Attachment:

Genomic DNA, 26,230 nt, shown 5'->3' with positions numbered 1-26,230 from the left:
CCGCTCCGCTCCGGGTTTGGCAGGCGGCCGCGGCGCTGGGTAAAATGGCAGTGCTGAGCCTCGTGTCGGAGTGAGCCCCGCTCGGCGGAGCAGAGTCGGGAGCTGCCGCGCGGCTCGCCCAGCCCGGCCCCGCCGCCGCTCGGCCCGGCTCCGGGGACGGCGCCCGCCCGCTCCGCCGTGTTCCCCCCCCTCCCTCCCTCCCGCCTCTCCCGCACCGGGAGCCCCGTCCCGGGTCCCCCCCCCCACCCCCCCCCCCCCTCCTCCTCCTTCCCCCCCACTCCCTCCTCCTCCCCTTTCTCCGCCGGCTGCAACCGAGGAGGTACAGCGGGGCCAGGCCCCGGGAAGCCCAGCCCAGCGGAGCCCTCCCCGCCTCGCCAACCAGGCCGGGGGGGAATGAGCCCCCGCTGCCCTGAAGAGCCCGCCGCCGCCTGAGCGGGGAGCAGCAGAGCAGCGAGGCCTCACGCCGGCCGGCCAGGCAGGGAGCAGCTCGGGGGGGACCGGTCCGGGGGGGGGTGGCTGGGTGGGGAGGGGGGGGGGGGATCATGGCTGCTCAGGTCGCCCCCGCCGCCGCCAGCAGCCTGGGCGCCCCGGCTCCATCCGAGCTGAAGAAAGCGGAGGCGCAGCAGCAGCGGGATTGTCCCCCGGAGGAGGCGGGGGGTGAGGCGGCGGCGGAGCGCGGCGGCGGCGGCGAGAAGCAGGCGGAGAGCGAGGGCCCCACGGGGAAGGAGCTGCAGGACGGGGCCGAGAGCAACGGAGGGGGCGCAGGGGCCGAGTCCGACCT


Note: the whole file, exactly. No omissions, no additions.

Genomic DNA, 26,230 nt, shown 5'->3' with positions numbered 1-26,230 from the left:
CCGCTCCGCTCCGGGTTTGGCAGGCGGCCGCGGCGCTGGGTAAAATGGCAGTGCTGAGCCTCGTGTCGGAGTGAGCCCCGCTCGGCGGAGCAGAGTCGGGAGCTGCCGCGCGGCTCGCCCAGCCCGGCCCCGCCGCCGCTCGGCCCGGCTCCGGGGACGGCGCCCGCCCGCTCCGCCGTGTTCCCCCCCCTCCCTCCCTCCCGCCTCTCCCGCACCGGGAGCCCCGTCCCGGGTCCCCCCCCCCACCCCCCCCCCCCCTCCTCCTCCTTCCCCCCCACTCCCTCCTCCTCCCCTTTCTCCGCCGGCTGCAACCGAGGAGGTACAGCGGGGCCAGGCCCCGGGAAGCCCAGCCCAGCGGAGCCCTCCCCGCCTCGCCAACCAGGCCGGGGGGGAATGAGCCCCCGCTGCCCTGAAGAGCCCGCCGCCGCCTGAGCGGGGAGCAGCAGAGCAGCGAGGCCTCACGCCGGCCGGCCAGGCAGGGAGCAGCTCGGGGGGGACCGGTCCGGGGGGGGGTGGCTGGGTGGGGAGGGGGGGGGGGGATCATGGCTGCTCAGGTCGCCCCCGCCGCCGCCAGCAGCCTGGGCGCCCCGGCTCCATCCGAGCTGAAGAAAGCGGAGGCGCAGCAGCAGCGGGATTGTCCCCCGGAGGAGGCGGGGGGTGAGGCGGCGGCGGAGCGCGGCGGCGGCGGCGAGAAGCAGGCGGAGAGCGAGGGCCCCACGGGGAAGGAGCTGCAGGACGGGGCCGAGAGCAACGGAGGGGGCGCAGGGGCCGAGTCCGACCT